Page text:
Rupert Murdoch’s 21st Century Fox (FOXA) Inc. will delist its shares from the Australian stock market to boost liquidity on the Nasdaq market as the billionaire further distances himself from the country of his birth.
21st Century Fox, based in New York, plans to ask shareholders to approve the move at a special meeting in March or April, the company said in a statement today. A delisting could be complete by June, the company said.
Exiting the Australian exchange would simplify the media company’s capital structure and increase the liquidity of its stock, Fox said. Holders of shares listed in Australia will be able to switch to the company’s Nasdaq-listed stock, it said.
The change may allow Murdoch and his family to vote more of their 39.4 percent voting stake, according to a person with knowledge of the decision, as some Australian institutions divest the stock from their funds.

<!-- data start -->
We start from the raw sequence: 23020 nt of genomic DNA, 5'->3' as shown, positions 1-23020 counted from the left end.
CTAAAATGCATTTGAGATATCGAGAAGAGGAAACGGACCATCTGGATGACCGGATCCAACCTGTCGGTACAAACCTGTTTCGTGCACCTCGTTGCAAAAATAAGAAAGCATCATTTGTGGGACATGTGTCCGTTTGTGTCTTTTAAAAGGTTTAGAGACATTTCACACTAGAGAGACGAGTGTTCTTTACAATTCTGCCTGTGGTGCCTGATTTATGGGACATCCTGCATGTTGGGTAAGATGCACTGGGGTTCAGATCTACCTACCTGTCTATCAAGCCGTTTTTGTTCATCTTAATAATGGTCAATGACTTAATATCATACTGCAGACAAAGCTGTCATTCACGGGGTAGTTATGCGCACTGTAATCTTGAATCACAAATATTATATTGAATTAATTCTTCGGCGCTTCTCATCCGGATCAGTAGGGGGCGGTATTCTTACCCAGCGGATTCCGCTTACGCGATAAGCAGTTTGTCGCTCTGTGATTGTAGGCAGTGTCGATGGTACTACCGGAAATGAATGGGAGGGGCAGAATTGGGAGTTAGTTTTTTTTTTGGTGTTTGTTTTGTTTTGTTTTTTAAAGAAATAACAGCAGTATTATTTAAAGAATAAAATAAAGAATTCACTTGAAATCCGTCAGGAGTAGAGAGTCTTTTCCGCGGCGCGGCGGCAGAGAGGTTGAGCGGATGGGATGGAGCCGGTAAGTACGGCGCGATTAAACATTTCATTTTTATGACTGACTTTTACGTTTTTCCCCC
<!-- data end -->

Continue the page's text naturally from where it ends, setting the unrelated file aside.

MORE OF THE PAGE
The U.S. Federal Communications Commission limits television station owners such as Fox to less than 25 percent foreign control. To comply, Fox suspends some voting rights for non-U.S. stockholders. The Murdoch family trust agreed to limit its voting stake to be proportional.
Julie Henderson, a spokeswoman for Fox, declined to comment.
Murdoch, 82, started his media empire in Australia after inheriting regional publishing assets from his father. In 1985 he became a U.S. citizen as he sought to add television assets and in 2004 moved the media company to the U.S.
The Australian TV operations stayed with News Corp., leaving Fox with only a small portion of its revenue and employees in the country. News Corp. will remain listed in Australia, the company said in a separate statement.
Fox fell 2.6 percent to $33.50 at the close in New York. The non-voting Class A shares advanced 56 percent in 2013. Murdoch, who is chairman and chief executive officer, and his family own about 315 million Class B shares, giving them effective control of the company.
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